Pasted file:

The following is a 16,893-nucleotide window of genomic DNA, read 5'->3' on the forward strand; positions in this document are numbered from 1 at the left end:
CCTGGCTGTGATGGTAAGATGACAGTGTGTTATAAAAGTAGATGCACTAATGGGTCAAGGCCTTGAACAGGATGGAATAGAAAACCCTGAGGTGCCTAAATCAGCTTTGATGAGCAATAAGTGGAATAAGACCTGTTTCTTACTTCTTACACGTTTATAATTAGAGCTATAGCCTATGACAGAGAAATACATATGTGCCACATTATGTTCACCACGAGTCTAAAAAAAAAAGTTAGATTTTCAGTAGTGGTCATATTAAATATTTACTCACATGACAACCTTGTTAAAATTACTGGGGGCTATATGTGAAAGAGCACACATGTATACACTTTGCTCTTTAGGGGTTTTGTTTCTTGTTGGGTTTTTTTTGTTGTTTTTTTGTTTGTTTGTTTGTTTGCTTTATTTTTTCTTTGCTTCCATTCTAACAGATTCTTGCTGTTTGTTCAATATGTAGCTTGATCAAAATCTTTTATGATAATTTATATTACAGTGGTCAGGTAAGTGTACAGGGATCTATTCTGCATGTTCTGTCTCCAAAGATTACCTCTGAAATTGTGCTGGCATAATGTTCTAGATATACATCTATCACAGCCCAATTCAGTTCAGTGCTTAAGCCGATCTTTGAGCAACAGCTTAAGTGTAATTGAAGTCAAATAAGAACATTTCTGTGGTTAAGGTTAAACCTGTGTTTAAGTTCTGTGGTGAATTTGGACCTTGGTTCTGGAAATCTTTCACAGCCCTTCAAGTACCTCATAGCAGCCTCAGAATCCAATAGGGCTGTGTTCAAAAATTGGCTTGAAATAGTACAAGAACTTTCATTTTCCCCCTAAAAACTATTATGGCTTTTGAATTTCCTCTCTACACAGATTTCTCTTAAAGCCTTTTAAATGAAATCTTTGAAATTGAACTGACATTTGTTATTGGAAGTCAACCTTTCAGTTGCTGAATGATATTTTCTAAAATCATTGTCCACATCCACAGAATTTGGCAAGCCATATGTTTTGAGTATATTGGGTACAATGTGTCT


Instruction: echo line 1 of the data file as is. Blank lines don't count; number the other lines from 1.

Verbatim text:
The following is a 16,893-nucleotide window of genomic DNA, read 5'->3' on the forward strand; positions in this document are numbered from 1 at the left end: